Friday, November 11, 2022

Why I Love the Schlock Mercenary Webcomic

Hello all! Over the last couple weeks, I have been rereading Schlock Mercenary, a completed sci-fi adventure webcomic chronicling the escapades of a group of space mercenaries as they get into and out of trouble in their repeated efforts to stay alive, make payroll, and repeatedly save the galaxy. Some of you — possibly a fair number of you — may have heard of it already; it ran consistently for twenty years, and it was nominated for a few awards in that time (and I'm not sure which of those is the bigger accomplishment). However, knowing my audience, I wouldn't be surprised if a good number of y'all either haven't heard of it or heard of it and wrote it off. So, given that it has occupied a lot of my brainspace lately — and also given that there's currently a Kickstarter running to get Book 17 in print — I figured I'd share my thoughts on it.

(Side note — you absolutely should go check out the Kickstarter, especially if you already love the webcomic but haven't been keeping up with news since it ended. There's lots of shiny stuff. Also, stretch goals! Most have already been reached, but there are some recently-added ones still to go!)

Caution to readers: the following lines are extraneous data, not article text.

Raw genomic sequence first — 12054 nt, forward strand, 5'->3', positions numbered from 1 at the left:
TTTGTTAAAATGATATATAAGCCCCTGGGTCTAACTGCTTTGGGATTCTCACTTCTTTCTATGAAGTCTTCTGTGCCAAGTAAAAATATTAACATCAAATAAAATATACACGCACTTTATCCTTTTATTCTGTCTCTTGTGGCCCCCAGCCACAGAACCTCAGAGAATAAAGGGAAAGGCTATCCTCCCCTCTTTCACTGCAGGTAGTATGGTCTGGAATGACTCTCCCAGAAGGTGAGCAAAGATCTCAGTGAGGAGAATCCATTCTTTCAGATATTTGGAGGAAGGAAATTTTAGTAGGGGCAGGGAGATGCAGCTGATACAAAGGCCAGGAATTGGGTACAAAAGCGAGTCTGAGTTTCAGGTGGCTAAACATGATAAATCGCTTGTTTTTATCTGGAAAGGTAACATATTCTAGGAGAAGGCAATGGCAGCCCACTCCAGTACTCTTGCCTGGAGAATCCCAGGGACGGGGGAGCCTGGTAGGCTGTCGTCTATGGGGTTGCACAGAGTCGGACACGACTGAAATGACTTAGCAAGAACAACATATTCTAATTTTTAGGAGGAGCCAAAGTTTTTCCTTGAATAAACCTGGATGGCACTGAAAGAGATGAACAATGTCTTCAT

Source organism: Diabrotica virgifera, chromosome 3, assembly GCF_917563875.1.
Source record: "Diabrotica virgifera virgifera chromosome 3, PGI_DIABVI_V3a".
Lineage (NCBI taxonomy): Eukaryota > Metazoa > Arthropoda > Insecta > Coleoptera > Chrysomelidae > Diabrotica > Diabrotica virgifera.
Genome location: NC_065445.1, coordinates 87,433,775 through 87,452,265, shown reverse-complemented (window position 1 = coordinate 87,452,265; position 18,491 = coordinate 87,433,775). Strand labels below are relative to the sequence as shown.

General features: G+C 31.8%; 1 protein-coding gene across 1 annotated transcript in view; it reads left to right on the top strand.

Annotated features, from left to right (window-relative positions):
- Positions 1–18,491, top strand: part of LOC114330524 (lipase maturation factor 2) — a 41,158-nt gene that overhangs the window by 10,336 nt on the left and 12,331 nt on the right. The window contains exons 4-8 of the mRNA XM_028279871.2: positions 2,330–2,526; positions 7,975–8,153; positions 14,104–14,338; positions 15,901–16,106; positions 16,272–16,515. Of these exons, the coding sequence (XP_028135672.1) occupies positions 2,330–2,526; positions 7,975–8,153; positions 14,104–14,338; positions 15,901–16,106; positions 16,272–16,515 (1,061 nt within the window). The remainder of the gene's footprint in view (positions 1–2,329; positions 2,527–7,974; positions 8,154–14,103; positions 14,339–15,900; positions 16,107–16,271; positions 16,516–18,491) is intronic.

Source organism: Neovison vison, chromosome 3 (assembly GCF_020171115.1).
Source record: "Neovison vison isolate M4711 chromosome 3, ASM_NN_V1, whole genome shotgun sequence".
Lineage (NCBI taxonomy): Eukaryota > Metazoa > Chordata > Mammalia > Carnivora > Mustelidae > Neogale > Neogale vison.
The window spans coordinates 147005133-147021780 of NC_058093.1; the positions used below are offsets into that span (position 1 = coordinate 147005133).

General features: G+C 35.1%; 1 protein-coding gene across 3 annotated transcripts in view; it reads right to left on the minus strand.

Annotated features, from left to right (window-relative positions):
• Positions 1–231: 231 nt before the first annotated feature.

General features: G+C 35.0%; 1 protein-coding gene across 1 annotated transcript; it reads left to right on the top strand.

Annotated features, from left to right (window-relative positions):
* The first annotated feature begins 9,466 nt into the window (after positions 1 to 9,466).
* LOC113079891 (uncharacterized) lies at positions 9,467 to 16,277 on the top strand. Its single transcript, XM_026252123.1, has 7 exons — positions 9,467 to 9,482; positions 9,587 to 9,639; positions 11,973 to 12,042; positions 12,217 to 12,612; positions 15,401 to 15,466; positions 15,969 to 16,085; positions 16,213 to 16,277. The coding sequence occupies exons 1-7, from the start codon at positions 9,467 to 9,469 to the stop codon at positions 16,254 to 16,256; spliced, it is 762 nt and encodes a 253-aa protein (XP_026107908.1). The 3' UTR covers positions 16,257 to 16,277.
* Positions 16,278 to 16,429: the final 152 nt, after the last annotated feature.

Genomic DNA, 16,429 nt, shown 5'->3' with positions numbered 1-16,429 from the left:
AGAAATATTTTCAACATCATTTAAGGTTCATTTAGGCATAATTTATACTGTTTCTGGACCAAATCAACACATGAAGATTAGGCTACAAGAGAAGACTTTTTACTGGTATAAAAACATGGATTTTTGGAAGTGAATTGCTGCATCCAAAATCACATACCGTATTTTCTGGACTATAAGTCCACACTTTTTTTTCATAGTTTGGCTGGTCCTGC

Why I Love the Schlock Mercenary Webcomic

  1. It's a huge, weird, colorful universe, alien in the best possible way. Reading Schlock Mercenary, you get the impression that a major part of Howard Tayler's worldbuilding method is asking "What would be the weirdest, most fun option?" and then following that up with, "How can I make that work in a way that's believable?" And let me tell you, he does a magnificent job of answering both questions, creating a galaxy that's vibrant and strange and full of weird, wonderful life with equally weird (but sometimes less wonderful) cultures — where you can have a superintelligent AI puppetmaster whose avatar happens to look like a cuddly koala, a sweet-natured, terrifyingly efficient mech-bug medic (for whom internal organs are semi-optional), amorphs like the title character, and more. Everything feels believable, lived-in, down to specific idioms used by particular alien races.